A small group of right-wing voters could tip the balance and lead to a change of government in Israel. Who are these voters, what do they care about, and would a Kahanist party in the Knesset be a step too far? Until one week ago, it looked unlikely that Benjamin Netanyahu could lose an election. It looked even less likely that the center and left-wing parties in Israel could ever outnumber the right-wing bloc to form a government. But last week, former Chief of Staff Benny Gantz merged with Yair Lapid’s centrist party and polls showed their new Blue and…

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  • Netanyahu to be indicted on bribery charges. Here's what you need to know

    The indictment would mark the first time in Israeli history that a sitting prime minister has been charged with a crime. By +972 Magazine Staff Attorney General Avichai Mandelblit announced his intention to indict Prime Minister Benjamin Netanyahu Thursday on criminal offenses in all three corruption cases against him. The attorney general decided to charge Netanyahu with bribery in one case alone, pending a hearing, while bringing a lesser charge of breach of trust in the other two. [tmwinpost] The decision would mark the first time in Israel’s history that a serving prime minister faced criminal charges. Netanyahu, who has repeatedly…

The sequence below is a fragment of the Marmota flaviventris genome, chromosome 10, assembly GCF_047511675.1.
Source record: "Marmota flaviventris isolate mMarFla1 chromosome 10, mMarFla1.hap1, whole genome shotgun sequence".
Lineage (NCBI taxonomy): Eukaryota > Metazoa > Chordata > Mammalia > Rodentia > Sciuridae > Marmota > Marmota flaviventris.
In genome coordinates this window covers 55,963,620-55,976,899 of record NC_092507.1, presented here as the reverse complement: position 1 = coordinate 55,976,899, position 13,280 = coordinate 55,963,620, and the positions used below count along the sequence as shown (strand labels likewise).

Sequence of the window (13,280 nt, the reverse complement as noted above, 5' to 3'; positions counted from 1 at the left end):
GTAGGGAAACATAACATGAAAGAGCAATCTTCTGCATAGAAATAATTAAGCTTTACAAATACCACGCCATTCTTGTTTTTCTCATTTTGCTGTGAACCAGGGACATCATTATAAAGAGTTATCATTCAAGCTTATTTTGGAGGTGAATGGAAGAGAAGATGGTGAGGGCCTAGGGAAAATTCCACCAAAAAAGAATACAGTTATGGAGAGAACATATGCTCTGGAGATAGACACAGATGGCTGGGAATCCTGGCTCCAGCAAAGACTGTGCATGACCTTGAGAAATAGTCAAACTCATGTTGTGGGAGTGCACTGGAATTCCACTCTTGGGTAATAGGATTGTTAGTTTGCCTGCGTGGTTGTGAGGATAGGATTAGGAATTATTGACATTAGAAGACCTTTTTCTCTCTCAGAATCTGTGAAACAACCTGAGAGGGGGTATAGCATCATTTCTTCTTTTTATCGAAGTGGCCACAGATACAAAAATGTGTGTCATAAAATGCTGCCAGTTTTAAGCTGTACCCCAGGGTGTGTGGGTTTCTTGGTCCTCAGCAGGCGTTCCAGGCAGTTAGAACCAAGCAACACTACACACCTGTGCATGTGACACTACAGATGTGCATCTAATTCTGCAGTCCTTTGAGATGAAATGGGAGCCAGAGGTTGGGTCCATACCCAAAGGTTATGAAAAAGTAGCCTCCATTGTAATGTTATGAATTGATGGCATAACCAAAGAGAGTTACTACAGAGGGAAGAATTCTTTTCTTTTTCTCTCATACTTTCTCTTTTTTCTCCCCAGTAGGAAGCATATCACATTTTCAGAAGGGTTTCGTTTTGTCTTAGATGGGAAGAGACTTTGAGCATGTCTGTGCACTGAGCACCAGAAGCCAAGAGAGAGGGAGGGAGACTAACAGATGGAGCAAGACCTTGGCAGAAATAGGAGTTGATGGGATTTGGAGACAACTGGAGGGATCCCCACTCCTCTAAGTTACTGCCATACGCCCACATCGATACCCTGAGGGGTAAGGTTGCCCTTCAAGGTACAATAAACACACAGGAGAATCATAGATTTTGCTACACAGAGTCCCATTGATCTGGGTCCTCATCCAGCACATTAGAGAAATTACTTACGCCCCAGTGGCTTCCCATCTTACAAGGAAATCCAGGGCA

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  • How to stop Kahanists from taking over